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    $\begingroup$ What should be true is that for fixed $p$, and $q$ nearby, the maps $F_q = \exp_q^{-1} \exp_p$, considered as a map on (a ball in) $\Bbb R^2$ by using a fixed trivialization of $TS^2$ near $p$. These should vary smoothly in $q$, with $F_p$ given by the identity. Since $D^n F_p = 0$ for $n>1$, and the maps $F_p$ are smooth in $p$, the Taylor approximation should give the existence of $C_n$ so that $|D^n F_q| \leq C_n |p-q|$ for $q$ near to $p$. This seems like the sort of smallness estimate you want. Gro-Tsen's answer implies that $C_n \to \infty$, though. $\endgroup$ – Mike Miller Apr 18 at 11:39
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    $\begingroup$ You can argue that your map and therefore also the partial derivatives at 0 depend smoothly on $p, q$. For $p=q$ you get the identity. Then the coefficients are exactly 1 resp. 0. For $p\noteq$ they are of order $d(p,q)$ away from the identity case. $\endgroup$ – user35593 Apr 18 at 14:49
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    $\begingroup$ It probably is easiest to consider, given a curve $c$ such that $c(0) = p$, the map $$ \psi_t = \exp_p^{-1}\circ\exp_{c(t)}: T_{c(t)}\mathbb{S} \rightarrow T_p\mathbb{S}. $$ In particular, its derivative with respect to $t$ at $t = 0$ is a essentially a Jacobi field and satisfies the Jacobi equation, which here is just $$ J'' + J = 0. $$ $\endgroup$ – Deane Yang Apr 18 at 19:21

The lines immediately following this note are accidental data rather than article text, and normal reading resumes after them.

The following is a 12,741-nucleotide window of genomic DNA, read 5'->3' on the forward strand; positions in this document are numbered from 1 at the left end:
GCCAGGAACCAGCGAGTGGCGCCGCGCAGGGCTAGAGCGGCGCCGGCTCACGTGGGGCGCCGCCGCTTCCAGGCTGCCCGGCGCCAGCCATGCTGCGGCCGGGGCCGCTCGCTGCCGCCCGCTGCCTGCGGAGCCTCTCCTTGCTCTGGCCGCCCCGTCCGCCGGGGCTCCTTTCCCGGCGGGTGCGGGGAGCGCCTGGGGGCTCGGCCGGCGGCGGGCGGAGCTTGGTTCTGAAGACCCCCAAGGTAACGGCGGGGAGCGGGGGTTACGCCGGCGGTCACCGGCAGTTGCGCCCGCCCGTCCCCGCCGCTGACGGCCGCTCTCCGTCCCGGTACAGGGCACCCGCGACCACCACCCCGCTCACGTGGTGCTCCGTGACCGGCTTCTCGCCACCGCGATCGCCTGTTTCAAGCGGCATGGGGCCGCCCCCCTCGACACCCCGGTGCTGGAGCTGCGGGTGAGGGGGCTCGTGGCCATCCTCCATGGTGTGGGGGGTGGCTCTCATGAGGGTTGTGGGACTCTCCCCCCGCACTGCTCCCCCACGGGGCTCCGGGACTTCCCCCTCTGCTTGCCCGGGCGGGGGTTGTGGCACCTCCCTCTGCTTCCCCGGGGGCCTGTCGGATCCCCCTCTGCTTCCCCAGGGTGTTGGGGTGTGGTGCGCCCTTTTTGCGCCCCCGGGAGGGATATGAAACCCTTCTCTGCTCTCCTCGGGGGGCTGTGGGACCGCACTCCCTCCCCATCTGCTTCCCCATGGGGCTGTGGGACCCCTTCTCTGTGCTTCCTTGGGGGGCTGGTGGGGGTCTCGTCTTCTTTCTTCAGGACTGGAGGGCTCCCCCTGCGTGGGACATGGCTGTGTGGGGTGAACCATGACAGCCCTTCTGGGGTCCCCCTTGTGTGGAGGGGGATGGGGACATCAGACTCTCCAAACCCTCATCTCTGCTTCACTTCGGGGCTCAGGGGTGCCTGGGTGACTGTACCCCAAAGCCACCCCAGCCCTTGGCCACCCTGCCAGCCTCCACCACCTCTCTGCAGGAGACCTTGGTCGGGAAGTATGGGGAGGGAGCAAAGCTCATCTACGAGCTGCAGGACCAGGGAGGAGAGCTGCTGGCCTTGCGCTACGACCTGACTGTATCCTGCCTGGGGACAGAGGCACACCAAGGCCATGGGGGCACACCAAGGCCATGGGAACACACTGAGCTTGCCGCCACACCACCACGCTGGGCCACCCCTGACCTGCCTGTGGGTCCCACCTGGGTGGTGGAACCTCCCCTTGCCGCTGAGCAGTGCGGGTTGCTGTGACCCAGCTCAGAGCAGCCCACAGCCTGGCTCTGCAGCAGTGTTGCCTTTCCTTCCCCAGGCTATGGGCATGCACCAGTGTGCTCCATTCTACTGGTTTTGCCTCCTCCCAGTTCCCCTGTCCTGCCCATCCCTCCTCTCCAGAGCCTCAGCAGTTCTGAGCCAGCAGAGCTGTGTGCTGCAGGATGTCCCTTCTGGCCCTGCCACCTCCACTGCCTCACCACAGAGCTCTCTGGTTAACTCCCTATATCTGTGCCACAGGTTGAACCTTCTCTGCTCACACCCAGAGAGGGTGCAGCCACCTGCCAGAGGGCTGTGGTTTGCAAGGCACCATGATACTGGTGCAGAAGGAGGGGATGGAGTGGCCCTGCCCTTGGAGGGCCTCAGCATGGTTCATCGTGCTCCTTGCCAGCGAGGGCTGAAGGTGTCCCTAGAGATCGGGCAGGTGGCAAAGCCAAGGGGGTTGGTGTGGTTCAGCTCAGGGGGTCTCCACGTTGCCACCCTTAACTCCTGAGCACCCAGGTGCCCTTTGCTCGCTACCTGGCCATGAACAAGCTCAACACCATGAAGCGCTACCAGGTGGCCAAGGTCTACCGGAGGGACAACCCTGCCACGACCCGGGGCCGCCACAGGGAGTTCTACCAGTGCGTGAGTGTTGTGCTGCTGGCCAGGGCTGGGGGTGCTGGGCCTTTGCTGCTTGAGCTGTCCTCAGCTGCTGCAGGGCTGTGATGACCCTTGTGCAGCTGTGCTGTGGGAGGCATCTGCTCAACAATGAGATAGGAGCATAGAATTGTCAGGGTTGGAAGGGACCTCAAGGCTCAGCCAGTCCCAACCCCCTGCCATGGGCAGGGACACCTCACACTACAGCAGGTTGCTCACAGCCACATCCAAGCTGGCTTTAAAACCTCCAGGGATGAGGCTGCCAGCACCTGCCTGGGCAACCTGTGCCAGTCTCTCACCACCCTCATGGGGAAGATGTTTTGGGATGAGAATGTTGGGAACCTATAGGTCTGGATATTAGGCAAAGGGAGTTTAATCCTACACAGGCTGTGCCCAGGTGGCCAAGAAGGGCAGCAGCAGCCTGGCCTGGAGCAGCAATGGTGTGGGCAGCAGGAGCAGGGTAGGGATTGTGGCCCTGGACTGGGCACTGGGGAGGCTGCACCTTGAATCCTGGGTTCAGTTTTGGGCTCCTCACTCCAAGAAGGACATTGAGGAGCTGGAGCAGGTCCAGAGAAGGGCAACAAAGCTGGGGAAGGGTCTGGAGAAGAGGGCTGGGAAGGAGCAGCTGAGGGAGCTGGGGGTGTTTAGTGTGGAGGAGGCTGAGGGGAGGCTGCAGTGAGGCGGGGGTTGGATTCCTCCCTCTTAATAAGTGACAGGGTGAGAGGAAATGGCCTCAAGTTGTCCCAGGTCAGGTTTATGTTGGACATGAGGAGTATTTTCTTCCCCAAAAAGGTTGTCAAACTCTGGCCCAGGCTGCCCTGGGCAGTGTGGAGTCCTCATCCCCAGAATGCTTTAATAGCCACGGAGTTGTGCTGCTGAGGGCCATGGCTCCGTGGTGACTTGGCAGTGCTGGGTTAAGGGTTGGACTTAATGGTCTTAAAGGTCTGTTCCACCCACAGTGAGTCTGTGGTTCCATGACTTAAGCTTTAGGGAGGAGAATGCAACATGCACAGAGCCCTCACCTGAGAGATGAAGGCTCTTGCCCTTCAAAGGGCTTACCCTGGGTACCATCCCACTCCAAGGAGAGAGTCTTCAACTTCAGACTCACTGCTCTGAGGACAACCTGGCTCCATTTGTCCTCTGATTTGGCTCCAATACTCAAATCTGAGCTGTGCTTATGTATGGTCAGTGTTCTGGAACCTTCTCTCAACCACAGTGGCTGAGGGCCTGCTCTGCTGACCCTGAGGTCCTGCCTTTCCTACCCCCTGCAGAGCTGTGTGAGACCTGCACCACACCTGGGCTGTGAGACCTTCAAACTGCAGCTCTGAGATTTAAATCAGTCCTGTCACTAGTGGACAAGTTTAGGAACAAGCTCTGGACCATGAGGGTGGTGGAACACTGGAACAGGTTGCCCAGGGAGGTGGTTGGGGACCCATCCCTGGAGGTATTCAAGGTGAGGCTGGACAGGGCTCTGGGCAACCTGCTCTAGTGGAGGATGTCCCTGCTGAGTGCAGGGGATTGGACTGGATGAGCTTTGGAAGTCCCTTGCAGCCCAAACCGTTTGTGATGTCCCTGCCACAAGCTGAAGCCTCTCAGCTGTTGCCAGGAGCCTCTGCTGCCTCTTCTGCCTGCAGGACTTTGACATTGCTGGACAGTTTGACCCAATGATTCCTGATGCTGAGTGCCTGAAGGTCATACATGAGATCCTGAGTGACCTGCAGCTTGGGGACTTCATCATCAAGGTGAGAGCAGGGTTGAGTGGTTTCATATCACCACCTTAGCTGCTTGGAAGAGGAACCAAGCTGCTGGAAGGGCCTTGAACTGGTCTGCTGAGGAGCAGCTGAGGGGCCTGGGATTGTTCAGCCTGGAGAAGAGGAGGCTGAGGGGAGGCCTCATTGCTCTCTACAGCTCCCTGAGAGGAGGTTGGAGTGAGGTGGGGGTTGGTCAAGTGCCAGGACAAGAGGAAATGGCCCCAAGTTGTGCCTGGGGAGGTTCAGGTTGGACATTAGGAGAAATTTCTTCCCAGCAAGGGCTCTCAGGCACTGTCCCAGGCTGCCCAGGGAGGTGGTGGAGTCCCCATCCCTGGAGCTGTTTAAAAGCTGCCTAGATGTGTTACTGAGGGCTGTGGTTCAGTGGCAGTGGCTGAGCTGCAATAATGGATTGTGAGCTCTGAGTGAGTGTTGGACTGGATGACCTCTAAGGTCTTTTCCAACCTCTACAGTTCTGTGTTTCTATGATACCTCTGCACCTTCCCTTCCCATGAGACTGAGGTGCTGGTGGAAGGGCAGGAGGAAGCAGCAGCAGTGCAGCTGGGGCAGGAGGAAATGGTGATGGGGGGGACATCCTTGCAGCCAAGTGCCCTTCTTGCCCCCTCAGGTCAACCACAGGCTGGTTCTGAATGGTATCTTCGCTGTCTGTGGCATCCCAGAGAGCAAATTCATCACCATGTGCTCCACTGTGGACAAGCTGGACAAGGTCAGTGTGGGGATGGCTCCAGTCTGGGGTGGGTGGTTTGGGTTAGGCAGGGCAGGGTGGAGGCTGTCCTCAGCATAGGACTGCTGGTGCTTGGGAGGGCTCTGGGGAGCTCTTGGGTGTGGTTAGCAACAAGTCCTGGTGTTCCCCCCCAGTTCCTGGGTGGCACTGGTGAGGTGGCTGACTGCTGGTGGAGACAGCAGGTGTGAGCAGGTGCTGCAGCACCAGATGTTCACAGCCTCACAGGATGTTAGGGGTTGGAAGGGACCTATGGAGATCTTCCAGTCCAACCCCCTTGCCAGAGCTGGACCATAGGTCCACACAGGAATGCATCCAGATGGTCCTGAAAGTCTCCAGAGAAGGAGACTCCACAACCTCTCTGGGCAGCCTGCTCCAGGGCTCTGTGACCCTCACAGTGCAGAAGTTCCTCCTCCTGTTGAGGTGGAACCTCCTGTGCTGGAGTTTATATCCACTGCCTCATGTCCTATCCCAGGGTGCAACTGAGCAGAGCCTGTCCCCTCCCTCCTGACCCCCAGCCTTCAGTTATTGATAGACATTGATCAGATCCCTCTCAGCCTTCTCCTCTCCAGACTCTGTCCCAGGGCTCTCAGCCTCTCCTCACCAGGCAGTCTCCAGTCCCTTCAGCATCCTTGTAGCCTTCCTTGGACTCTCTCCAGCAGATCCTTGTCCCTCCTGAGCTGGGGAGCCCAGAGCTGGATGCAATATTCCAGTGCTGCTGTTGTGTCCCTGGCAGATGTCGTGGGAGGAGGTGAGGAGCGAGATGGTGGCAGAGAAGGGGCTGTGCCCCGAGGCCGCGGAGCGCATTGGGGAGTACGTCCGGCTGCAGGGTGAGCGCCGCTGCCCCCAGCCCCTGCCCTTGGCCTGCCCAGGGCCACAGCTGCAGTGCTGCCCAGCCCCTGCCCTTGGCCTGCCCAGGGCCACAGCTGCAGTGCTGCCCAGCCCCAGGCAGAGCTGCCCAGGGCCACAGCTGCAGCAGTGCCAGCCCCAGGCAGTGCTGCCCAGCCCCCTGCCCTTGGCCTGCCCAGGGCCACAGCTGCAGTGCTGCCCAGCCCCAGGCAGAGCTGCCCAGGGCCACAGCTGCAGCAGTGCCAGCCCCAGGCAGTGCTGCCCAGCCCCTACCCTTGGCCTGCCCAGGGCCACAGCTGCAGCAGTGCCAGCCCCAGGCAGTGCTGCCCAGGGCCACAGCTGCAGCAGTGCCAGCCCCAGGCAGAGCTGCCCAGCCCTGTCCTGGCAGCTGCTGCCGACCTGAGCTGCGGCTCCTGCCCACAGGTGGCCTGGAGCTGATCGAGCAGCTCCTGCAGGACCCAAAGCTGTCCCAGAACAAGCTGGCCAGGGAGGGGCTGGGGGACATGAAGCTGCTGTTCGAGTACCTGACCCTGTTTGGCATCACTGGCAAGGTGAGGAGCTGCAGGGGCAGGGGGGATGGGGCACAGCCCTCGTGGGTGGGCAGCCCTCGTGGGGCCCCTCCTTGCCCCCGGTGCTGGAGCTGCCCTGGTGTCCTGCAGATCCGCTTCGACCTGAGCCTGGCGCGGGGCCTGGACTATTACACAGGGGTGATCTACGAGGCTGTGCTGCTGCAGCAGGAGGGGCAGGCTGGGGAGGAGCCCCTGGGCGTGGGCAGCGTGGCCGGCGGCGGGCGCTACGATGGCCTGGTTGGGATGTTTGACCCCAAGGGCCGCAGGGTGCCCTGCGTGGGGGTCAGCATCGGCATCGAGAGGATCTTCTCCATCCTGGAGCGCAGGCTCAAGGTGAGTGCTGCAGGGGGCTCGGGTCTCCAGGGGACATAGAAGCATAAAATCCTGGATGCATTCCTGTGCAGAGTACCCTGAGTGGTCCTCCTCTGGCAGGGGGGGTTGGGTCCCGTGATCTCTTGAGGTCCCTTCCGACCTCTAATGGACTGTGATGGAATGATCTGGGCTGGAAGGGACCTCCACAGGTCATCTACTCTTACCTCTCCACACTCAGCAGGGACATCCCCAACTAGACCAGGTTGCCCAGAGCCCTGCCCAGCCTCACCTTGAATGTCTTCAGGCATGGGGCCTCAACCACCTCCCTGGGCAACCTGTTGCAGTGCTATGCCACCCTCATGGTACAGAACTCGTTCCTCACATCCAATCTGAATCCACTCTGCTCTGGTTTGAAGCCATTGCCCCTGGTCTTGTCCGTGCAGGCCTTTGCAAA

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I believe the following proves that the partial derivatives of $\psi$ at the origin cannot be bounded by a constant (so they certainly cannot be $\approx 0$ for any reasonable meaning of this symbol).

Assume on the contrary that (for some fixed $p,q$ distinct and not antipodal), the partial derivatives of $\psi := \exp_p^{-1} \circ \exp_q$ (defined in some neighborhood of the origin) are all bounded by a constant. Then, by summing the Taylor series expansion of $\psi$ at $0$ we see that $\psi$ extends to a real-analytic function $\psi\colon\mathbb{R}^2 \to \mathbb{R}^2$, which by analytic extension must still satisfy $\exp_p \circ \psi = \exp_q$. Let me argue why this is impossible.

We can assume w.l.o.g. that the coordinates $(u,v)$ on the tangent plane to $\mathbb{S}^2$ at $q$ were chosen so that $\exp_q$ maps the axis $(u,0)$ to the great circle connecting $q$ and $p$, and more precisely, if $0<\delta<\pi$ is the distance between $q$ and $p$ on $\mathbb{S}^2$, that $\exp_q$ takes $(\delta,0)$ to $p$. Furthermore, we can similarly assume on the coordinates $(u',v')$ of the tangent plane at $p$ that $\exp_p$ maps the axis $(u',0)$ to the same great circle and takes $(-\delta,0)$ to $q$. Then $\exp_q(u,0)$ is the point obtained by traveling a distance $u$ on $\mathbb{S}^2$ starting from $q$ in the direction of $p$, and $\exp_p(u,0)$ is the point obtained by traveling a distance $u$ on $\mathbb{S}^2$ starting from $p$ in the direction opposite to $p$, thus $\psi(u,0) = (u-\delta,0)$ for $u$ in the neighborhood of $0$, hence everywhere by analytic extension.